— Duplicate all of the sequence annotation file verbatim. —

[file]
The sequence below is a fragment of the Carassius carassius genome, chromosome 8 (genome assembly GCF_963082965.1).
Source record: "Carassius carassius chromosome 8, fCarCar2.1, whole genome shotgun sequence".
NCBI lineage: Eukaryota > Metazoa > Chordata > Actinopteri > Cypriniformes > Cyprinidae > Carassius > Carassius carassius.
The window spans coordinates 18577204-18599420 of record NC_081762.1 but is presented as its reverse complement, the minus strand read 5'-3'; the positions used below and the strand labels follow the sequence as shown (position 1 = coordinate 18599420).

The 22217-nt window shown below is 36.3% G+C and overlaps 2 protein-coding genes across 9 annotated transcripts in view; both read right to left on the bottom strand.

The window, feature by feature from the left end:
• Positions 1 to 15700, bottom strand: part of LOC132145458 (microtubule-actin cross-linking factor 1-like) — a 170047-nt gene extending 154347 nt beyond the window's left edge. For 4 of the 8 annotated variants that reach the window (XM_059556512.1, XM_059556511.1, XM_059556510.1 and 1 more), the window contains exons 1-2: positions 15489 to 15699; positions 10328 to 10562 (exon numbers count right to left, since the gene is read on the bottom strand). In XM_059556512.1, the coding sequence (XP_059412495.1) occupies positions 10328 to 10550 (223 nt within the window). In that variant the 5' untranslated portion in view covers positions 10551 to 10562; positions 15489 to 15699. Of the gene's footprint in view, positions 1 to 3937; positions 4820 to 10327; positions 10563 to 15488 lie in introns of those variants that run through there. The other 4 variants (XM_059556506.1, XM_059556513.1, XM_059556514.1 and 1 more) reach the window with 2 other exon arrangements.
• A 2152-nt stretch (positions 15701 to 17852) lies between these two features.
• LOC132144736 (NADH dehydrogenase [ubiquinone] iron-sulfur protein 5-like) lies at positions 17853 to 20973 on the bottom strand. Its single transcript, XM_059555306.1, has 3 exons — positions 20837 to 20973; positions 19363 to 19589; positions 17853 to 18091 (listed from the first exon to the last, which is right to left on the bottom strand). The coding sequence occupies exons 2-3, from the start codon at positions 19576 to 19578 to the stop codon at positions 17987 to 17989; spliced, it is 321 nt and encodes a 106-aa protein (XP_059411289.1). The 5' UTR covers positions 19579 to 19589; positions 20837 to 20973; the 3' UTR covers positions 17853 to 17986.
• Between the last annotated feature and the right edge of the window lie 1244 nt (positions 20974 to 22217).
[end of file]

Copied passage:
The sequence below is a fragment of the Carassius carassius genome, chromosome 8 (genome assembly GCF_963082965.1).
Source record: "Carassius carassius chromosome 8, fCarCar2.1, whole genome shotgun sequence".
NCBI lineage: Eukaryota > Metazoa > Chordata > Actinopteri > Cypriniformes > Cyprinidae > Carassius > Carassius carassius.
The window spans coordinates 18577204-18599420 of record NC_081762.1 but is presented as its reverse complement, the minus strand read 5'-3'; the positions used below and the strand labels follow the sequence as shown (position 1 = coordinate 18599420).

The 22217-nt window shown below is 36.3% G+C and overlaps 2 protein-coding genes across 9 annotated transcripts in view; both read right to left on the bottom strand.

The window, feature by feature from the left end:
• Positions 1 to 15700, bottom strand: part of LOC132145458 (microtubule-actin cross-linking factor 1-like) — a 170047-nt gene extending 154347 nt beyond the window's left edge. For 4 of the 8 annotated variants that reach the window (XM_059556512.1, XM_059556511.1, XM_059556510.1 and 1 more), the window contains exons 1-2: positions 15489 to 15699; positions 10328 to 10562 (exon numbers count right to left, since the gene is read on the bottom strand). In XM_059556512.1, the coding sequence (XP_059412495.1) occupies positions 10328 to 10550 (223 nt within the window). In that variant the 5' untranslated portion in view covers positions 10551 to 10562; positions 15489 to 15699. Of the gene's footprint in view, positions 1 to 3937; positions 4820 to 10327; positions 10563 to 15488 lie in introns of those variants that run through there. The other 4 variants (XM_059556506.1, XM_059556513.1, XM_059556514.1 and 1 more) reach the window with 2 other exon arrangements.
• A 2152-nt stretch (positions 15701 to 17852) lies between these two features.
• LOC132144736 (NADH dehydrogenase [ubiquinone] iron-sulfur protein 5-like) lies at positions 17853 to 20973 on the bottom strand. Its single transcript, XM_059555306.1, has 3 exons — positions 20837 to 20973; positions 19363 to 19589; positions 17853 to 18091 (listed from the first exon to the last, which is right to left on the bottom strand). The coding sequence occupies exons 2-3, from the start codon at positions 19576 to 19578 to the stop codon at positions 17987 to 17989; spliced, it is 321 nt and encodes a 106-aa protein (XP_059411289.1). The 5' UTR covers positions 19579 to 19589; positions 20837 to 20973; the 3' UTR covers positions 17853 to 17986.
• Between the last annotated feature and the right edge of the window lie 1244 nt (positions 20974 to 22217).